Namugwanya said the market leaders in Kampala were exploiting the market employees, traders and abusing power.

KAMPALA MARKETS: Elections for new leaders launched

The State Minister for Kampala Capital City Authority, Benny Namugwanya addressing the press at the media center. Photo by John Odyek

Namugwanya said the market leaders in Kampala were exploiting the market employees, traders and abusing power.


Elections for new market and abattoir leaders for Kampala City are set to begin at the end of this month (October).

Government has removed all the leaders from markets and abattoirs in Kampala City with immediate effect.

The markets are those located on government land and privately owned markets many located on Kabaka’s land.

The State Minister for Kampala Capital City Authority, Benny Namugwanya, while representing the Kampala minister, Betty Amongi, informed the public that Kampala City Council Authority has taken over control of the markets and slaughterhouses.

Namugwanya said the market leaders in Kampala were exploiting the market employees, traders and abusing power.

Many of the market traders are women, youth and children. She was speaking to the media in Kampala at the Media Centre.

Mugwanya said the election for new leaders for the markets would start on Monday (October 26, 2020), under the supervision of the Kampala City Council Authority.

“The exploitation has been orchestrated in all markets and abattoirs of Kampala in form of over taxation, inflated payment of water, electricity, toilet fees, maintenance, and security by the cliques without consideration of the vendors, sellers,” Mugwanya said.

She said the National Water and Sewerage Corporation has been asked to provide piped water to the markets and abattoirs at reasonable rates.

President last month directed the disbandment of the leadership of government markets in Kampala.

The President said the leaders had hijacked the markets and imposed unwanted dues on the market traders.

In a September 25 letter, to Kampala minister, Amongi titled, Issues Concerning Markets and Rufulas in Kampala’, Museveni said the issue of hijacking markets and abattoirs has “gone on for too long”.

The President has instead proposed that vendors elect new leaders under the supervision of the Kampala minister.

He called upon the current leaders of city markets, especially those who head government-owned markets, to step aside.

There are about 13 government markets in Kampala with 122, 400 vendors.

Kampala has six slaughter abattoirs employing over 280 butchers. Some popular markets include; Owino, Nakasero, Kiseka, Bugolobi, Nakawa, Wandegeya, Bugolobi, Usafi, Nateete, Wandegeya, Nakawa, Kasubi and Market.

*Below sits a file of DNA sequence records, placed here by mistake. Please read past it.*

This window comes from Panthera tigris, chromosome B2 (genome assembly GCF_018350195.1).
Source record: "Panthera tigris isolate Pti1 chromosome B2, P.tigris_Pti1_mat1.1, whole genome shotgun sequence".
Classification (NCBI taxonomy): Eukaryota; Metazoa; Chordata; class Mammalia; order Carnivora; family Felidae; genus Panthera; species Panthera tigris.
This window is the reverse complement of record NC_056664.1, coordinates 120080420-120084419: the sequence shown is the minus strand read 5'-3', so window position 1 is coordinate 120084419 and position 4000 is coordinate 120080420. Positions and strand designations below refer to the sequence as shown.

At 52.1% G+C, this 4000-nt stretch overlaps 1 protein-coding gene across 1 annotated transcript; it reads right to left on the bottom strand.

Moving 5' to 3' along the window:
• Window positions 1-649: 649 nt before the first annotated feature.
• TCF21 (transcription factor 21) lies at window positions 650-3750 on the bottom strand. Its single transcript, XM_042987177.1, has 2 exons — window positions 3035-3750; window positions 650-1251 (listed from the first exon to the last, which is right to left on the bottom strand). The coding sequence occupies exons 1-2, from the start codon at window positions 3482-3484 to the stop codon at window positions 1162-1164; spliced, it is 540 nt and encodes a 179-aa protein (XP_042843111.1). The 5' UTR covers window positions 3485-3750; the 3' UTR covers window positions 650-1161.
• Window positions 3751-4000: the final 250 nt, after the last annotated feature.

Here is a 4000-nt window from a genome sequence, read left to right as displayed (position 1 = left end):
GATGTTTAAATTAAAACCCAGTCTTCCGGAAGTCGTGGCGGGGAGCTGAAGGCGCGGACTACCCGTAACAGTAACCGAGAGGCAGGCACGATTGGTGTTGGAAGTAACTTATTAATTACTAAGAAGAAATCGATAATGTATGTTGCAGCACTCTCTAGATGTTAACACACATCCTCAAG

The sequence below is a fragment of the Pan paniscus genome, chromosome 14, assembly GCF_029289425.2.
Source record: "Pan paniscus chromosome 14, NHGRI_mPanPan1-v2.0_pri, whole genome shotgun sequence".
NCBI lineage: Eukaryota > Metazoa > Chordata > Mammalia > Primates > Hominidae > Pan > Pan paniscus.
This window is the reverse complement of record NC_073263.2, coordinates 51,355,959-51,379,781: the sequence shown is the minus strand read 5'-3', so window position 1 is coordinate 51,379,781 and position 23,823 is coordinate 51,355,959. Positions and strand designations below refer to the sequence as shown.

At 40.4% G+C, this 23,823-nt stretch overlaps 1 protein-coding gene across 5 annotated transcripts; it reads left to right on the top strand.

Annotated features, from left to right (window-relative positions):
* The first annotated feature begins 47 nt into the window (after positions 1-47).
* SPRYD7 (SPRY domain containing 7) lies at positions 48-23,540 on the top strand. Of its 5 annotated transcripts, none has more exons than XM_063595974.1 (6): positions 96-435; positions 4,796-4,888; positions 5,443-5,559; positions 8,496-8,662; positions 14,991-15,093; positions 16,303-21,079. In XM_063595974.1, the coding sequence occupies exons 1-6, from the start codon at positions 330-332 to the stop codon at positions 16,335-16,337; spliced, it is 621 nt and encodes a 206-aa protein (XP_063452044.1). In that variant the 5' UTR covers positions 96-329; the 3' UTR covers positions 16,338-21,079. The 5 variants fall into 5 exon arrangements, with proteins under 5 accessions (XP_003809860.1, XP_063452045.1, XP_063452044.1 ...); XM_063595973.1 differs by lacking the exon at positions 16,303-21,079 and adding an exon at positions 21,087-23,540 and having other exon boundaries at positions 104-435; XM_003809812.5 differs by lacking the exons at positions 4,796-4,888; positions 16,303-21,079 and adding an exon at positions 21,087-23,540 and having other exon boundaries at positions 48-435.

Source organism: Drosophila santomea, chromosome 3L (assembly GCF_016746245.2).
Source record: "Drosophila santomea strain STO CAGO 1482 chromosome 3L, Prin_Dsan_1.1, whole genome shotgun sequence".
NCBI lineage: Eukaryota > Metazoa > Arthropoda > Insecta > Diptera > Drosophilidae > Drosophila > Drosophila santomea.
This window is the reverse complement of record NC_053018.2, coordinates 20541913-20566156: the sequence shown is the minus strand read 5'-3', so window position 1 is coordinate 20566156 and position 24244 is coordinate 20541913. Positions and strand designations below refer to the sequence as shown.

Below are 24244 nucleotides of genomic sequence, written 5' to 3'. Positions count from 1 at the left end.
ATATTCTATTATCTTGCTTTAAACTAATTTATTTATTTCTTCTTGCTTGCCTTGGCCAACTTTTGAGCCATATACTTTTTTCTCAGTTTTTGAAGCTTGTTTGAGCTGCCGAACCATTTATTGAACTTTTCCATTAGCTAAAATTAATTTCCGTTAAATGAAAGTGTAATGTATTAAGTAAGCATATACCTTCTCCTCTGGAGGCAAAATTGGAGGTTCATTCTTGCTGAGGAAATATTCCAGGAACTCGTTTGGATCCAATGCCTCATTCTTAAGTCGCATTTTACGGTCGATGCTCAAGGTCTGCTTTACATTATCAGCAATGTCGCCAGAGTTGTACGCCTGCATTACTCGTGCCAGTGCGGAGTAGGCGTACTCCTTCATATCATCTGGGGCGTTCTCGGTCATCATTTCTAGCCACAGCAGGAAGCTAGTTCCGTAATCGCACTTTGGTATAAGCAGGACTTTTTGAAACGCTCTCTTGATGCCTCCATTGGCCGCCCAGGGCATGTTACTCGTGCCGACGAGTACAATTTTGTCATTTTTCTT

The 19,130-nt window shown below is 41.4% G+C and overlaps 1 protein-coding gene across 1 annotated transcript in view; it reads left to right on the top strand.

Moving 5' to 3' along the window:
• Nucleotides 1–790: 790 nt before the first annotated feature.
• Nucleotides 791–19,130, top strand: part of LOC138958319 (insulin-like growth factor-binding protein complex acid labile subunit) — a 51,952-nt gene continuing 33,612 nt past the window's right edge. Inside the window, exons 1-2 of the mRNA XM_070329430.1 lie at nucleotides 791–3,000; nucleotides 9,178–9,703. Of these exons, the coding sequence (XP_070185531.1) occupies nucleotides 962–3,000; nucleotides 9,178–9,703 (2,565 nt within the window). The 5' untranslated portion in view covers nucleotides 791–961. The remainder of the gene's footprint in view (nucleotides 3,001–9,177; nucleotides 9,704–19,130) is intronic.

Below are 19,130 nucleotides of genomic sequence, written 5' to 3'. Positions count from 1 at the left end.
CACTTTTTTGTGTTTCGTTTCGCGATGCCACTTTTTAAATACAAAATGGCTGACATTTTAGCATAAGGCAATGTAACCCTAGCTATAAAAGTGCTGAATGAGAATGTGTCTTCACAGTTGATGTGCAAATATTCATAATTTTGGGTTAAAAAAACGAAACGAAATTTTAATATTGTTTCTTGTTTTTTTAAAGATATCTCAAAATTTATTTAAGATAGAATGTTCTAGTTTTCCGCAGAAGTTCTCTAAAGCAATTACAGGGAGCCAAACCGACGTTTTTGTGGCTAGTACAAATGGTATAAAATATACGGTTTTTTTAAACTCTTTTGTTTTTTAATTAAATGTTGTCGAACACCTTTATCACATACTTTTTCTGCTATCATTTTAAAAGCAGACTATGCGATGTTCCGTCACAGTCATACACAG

Museveni cited the case of lorries that transport matooke that are charged many times. He said when a lorry arrives; it pays between sh50, 000 to sh70, 000.

When the lorry enters the market gate they asked to pay between sh1, 000 or sh3, 000 per bunch.

Some lorry operators said they are asked to pay offloading fees if not they are not allowed into the market or forced to sell outside the markets alongside roads. Stall owners pay sh12, 500 per month.

Museveni said that many traders have over time complained of the payment of dues such as sh200 for toilet use per visit, the cost of water that is charged at sh500 per 20-liter jerry can yet the average market price for the same amount of water is sh50.

Government has warned market leaders in Kampala against illegal activities and said they will be dealt with decisively if caught.

Officials from KCCA said there will be an improvement in infrastructure in many of the markets in Kampala as plans get executed.

They explained that public toilets in Kampala were closed in the evening due to the shortage of manpower.

Members of the public have queried why public toilets around shut at 6:00 pm yet the city remains active during the night.

They also queried the absence of tapped water, toilets in many of the markets. In some markets like Bugolobi, the main gates are closed with the toilets.

The shopkeepers, consumers, travelers around the market are forced to ease themselves on the roadside while others defecated in the dark spaces due to lack of public toilets.

Experts have asked KCCA to give incentives to local investors to build toilets in the city and allow them to recover their investments through adverts placed on the toilet buildings and other mechanisms.

They also asked KCCA to develop various public private partnership arrangements that lead to the improvement of the infrastructure and the quality of life of city dwellers and visitors.

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